Other Amine Oxidase Inhibitor Programs
Pharmaxis’ amine oxidase platform enables the synthesis of inhibitors with different pharmacological and pharmacokinetic profiles. In addition to the SSAO, LOXL2 and LOX Systemic inhibitors described above, the Company is currently pursuing additional opportunities in its amine oxidase platform including:
Dual action SSAO/MAOB inhibitor
Pharmaxis has developed a dual SSAO and monoamine oxidase-B (MAO-B) inhibitor that has the potential to enhance the SSAO inhibition efficacy through enhanced chemistry to target the additional MAO-B pathway.
In September 2020 Pharmaxis was awarded an Australian Government Biomedical Translation Bridge (BTB) grant of $1 million. Delivered by MTPConnect, the program is a Medical Research Future Fund initiative that aims to turn innovative medical ideas into reality.
The matched funding will allow Pharmaxis to take the drug (PXS-4699) through to the commencement of human clinical trials. A planned comprehensive program of pre-clinical studies will build on the pioneering work already conducted on Pharmaxis compounds by independent international researchers focused on Duchenne Muscular Dystrophy (DMD). PXS-4699 is a dual amine oxidase inhibitor which is expected to protect muscle and reduce inflammation as well as organ fibrosis in DMD. It is hoped this could result in better daily functioning for patients, improved quality of life and longer life expectancy.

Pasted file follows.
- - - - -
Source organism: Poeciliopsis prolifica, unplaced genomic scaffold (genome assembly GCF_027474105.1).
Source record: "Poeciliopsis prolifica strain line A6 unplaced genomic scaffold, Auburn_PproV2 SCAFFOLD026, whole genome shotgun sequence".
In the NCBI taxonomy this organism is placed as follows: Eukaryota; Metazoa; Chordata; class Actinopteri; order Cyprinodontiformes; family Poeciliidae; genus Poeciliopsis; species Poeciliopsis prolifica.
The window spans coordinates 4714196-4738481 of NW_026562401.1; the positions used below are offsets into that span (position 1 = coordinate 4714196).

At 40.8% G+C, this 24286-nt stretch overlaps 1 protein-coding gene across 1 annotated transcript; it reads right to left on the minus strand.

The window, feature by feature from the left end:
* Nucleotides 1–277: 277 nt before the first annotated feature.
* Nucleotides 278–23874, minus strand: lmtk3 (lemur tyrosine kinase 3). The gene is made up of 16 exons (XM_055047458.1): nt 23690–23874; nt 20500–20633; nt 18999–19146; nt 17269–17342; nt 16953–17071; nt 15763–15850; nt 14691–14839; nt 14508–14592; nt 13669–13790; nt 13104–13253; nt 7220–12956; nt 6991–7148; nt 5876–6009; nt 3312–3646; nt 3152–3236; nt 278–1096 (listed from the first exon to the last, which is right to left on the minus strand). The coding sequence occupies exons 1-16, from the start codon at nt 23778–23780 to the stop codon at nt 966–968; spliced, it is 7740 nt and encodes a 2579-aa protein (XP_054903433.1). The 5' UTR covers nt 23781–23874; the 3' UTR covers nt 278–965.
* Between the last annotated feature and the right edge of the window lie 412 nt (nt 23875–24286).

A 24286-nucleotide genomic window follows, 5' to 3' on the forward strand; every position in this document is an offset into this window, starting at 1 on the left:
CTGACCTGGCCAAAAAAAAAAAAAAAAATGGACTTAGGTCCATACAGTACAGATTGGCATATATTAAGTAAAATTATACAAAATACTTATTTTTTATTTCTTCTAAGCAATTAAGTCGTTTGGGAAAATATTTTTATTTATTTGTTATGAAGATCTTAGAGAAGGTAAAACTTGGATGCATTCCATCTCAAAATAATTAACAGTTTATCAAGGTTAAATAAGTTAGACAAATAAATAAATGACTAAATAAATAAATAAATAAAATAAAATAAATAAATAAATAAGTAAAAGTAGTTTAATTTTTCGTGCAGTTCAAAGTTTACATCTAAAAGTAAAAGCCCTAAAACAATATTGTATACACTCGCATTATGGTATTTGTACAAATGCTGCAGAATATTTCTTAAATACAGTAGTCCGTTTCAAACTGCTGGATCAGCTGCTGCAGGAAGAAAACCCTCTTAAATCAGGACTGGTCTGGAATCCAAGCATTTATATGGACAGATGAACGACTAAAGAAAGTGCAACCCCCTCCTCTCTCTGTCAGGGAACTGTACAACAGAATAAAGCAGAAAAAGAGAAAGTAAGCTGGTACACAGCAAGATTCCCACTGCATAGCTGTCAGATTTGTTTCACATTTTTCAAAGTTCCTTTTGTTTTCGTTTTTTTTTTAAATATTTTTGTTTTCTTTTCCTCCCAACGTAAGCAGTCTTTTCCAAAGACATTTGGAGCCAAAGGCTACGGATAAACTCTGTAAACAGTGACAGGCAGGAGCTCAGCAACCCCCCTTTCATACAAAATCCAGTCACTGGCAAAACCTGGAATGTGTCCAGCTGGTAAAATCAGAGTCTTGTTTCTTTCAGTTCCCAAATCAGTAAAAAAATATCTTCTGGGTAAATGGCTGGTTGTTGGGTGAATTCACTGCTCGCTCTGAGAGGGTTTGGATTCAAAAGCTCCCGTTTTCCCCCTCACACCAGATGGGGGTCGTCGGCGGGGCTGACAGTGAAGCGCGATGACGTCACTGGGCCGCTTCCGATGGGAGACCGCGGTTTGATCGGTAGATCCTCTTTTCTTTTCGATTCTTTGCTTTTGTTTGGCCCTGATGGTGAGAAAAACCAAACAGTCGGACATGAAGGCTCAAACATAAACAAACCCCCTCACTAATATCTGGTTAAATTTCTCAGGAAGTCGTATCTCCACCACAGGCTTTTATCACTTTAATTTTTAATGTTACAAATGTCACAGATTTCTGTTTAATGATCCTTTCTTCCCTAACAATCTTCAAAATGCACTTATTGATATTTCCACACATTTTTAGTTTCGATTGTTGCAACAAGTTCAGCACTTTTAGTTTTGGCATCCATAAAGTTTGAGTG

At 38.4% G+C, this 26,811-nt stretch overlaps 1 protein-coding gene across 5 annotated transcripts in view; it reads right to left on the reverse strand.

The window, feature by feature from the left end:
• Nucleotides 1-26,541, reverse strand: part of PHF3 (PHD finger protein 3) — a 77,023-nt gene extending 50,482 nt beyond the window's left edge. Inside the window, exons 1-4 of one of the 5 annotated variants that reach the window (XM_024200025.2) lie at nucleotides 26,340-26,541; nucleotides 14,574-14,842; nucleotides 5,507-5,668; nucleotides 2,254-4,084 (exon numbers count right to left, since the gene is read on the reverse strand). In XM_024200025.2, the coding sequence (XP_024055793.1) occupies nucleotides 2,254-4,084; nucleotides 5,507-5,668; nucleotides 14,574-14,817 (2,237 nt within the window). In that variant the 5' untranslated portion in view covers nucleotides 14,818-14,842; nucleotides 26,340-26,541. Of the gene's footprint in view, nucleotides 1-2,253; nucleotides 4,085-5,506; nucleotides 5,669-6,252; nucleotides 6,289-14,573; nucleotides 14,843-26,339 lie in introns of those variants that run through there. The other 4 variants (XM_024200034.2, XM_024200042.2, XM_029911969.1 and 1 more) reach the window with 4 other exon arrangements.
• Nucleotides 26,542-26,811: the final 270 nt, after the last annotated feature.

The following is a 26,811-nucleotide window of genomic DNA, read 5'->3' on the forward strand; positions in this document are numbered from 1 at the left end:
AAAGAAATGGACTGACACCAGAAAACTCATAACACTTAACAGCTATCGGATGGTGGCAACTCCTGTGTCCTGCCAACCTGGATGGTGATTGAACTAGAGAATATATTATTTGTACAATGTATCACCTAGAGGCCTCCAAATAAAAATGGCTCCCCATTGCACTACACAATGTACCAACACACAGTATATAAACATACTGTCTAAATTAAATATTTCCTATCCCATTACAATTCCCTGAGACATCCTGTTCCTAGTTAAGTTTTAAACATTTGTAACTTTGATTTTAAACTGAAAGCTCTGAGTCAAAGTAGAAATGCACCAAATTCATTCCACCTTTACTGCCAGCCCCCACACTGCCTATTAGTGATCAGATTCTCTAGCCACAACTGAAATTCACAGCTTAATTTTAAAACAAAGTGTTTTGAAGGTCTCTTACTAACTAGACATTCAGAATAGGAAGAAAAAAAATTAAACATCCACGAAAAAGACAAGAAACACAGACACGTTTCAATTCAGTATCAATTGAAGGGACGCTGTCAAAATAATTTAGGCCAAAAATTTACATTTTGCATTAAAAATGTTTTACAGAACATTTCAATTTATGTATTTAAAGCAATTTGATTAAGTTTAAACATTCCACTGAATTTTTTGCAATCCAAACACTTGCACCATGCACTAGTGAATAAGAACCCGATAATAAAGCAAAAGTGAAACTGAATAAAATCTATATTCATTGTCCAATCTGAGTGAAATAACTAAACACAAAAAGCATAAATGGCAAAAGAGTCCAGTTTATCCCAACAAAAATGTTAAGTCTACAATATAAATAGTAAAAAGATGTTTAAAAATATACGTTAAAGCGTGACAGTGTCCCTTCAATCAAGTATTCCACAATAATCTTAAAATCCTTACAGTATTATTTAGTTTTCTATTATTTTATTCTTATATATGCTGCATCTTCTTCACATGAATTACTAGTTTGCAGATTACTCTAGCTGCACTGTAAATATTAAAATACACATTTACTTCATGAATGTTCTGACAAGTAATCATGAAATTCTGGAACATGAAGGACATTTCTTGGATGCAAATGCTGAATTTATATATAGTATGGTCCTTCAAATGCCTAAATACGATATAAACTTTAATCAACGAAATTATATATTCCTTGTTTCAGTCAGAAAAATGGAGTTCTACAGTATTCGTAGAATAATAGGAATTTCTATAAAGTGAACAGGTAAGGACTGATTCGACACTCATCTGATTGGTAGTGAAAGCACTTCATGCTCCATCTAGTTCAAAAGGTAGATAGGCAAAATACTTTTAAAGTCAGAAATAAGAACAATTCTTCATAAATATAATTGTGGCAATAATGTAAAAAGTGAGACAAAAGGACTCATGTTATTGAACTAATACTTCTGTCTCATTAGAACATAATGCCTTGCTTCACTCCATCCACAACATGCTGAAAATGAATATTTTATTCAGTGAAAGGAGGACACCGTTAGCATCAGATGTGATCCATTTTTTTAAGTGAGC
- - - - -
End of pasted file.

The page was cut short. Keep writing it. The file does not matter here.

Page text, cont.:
DMD is a devastating genetic disorder in one in 3500 live male births, affecting thousands of Australians. Characterized by muscular degeneration, with dramatic debilitating effects on mobility and daily functioning from a young age, and much reduced life expectancy, DMD is a tremendous burden to patients and caregivers. New treatments, including gene therapies, are being developed, however current efficacy and side effect data suggest that a significant need for alternative or additional treatment options remains.
SSAO/MPO Inhibitor – inflammation
Pharmaxis has developed an anti inflammatory drug that has the potential to amplify the effect of SSAO inhibition on inflammation through enhanced chemistry to target the additional myloperoxidase (MPO) pathway.
A lead candidate has been identified that demonstrates efficacy in several preclinical models of inflammation. Preclinical tox studies are now completed so that the compound is capable of progression into phase 1 clinical trials. No further development is planned at this stage.